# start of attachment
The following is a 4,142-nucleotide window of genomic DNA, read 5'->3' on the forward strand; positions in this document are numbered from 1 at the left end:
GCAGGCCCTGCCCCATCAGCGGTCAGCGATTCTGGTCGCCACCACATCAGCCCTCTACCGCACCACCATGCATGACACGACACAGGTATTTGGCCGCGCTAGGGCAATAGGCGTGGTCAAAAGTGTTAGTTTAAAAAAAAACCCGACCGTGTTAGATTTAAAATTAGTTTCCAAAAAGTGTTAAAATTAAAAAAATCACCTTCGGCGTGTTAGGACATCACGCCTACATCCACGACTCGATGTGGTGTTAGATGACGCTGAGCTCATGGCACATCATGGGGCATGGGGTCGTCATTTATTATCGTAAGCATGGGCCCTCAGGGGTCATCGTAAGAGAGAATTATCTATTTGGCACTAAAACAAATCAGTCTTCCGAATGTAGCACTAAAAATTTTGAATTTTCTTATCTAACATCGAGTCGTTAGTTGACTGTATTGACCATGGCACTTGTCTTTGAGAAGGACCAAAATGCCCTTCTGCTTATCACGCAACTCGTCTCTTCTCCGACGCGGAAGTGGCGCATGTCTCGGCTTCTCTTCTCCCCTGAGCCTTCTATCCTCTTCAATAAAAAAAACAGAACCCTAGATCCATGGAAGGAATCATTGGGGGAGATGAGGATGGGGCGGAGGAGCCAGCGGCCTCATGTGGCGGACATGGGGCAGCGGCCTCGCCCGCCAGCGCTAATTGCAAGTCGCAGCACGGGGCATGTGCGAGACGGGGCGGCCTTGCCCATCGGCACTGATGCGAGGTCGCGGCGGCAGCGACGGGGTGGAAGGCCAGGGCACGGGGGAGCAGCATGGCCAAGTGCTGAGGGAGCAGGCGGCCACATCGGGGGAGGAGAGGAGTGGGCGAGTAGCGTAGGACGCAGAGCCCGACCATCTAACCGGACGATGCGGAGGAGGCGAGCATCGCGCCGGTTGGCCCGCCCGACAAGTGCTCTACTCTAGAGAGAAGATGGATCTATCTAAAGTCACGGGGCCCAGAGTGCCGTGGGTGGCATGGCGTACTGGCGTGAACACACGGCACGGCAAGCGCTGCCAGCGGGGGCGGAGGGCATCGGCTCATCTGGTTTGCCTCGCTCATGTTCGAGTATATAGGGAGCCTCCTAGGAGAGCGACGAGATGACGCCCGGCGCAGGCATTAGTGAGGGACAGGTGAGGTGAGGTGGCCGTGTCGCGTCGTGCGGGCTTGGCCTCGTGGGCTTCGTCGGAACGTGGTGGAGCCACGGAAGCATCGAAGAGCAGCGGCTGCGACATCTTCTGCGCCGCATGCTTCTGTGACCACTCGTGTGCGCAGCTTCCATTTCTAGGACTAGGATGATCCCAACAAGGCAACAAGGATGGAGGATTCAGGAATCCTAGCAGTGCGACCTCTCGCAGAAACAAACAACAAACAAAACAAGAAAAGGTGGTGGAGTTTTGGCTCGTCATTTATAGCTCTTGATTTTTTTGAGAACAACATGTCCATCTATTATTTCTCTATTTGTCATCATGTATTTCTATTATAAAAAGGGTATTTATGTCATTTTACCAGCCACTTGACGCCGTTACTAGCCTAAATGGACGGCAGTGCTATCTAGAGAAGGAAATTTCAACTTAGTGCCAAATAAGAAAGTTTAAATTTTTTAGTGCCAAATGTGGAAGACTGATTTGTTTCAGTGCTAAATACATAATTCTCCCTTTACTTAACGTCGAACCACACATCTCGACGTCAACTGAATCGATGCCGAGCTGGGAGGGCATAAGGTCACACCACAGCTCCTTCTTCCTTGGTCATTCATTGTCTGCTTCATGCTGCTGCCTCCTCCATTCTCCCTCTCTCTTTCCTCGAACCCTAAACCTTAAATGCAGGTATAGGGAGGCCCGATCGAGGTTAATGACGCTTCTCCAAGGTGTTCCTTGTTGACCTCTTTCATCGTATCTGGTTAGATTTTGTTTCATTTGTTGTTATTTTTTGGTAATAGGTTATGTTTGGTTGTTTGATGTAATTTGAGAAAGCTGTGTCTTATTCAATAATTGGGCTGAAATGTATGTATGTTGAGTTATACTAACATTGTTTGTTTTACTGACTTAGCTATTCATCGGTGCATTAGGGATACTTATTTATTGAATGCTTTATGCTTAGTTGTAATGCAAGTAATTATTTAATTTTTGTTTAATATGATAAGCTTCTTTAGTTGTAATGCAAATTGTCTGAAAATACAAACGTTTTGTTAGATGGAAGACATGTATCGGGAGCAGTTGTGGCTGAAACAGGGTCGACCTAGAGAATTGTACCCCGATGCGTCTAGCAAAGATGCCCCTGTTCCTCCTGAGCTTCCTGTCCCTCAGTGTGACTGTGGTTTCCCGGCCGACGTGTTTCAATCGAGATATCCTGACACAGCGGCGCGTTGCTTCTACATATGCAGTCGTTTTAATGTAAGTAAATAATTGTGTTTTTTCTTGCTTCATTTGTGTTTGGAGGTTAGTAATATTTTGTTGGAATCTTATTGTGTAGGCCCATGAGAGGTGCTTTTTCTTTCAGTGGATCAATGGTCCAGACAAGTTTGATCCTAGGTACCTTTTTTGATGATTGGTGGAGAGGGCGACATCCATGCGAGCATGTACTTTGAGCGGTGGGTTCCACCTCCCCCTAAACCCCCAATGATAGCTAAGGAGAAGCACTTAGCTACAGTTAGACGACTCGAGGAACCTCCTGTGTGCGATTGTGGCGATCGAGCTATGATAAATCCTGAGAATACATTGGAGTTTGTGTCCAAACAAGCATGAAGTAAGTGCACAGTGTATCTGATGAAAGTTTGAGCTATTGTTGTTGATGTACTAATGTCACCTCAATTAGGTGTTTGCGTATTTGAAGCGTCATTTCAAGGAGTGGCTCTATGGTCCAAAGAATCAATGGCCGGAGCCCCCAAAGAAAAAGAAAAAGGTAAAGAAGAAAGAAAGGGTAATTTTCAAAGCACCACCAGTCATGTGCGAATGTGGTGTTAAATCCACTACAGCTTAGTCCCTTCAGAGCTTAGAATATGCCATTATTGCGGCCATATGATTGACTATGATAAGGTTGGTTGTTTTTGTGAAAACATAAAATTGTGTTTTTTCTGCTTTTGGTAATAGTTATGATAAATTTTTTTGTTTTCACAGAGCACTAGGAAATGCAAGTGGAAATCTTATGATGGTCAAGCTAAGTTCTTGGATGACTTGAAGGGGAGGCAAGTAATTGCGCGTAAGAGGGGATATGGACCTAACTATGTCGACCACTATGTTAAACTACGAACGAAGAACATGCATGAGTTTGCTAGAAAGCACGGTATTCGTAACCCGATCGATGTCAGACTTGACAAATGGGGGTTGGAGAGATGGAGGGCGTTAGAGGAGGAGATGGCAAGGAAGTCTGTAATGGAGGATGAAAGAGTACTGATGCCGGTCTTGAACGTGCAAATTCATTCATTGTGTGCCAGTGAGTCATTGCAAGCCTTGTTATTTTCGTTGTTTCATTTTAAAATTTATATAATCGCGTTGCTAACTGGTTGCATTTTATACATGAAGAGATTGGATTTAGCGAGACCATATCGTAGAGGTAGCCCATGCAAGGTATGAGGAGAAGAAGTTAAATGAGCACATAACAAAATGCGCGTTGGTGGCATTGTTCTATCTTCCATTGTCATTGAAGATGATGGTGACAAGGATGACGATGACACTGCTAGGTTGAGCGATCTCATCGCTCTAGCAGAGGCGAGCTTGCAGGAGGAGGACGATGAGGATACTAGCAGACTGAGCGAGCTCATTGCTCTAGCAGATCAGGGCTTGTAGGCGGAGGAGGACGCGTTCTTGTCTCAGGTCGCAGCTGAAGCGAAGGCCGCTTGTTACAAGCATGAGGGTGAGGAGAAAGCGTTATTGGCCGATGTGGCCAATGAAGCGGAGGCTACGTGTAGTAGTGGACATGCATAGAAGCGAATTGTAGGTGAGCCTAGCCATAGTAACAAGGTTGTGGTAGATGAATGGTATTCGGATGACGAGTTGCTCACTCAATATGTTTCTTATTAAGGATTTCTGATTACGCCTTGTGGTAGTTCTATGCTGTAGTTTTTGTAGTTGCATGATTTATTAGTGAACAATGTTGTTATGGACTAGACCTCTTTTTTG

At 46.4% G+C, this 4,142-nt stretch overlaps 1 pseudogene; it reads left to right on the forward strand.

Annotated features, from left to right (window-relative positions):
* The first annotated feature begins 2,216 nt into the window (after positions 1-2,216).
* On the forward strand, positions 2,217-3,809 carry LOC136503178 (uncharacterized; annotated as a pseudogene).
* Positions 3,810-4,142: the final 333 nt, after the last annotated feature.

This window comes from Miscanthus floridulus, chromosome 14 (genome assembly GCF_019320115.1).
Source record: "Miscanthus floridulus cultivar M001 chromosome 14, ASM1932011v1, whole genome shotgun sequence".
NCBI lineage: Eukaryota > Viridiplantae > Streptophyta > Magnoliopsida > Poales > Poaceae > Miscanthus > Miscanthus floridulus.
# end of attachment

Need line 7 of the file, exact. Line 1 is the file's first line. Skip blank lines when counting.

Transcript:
* Positions 3,810-4,142: the final 333 nt, after the last annotated feature.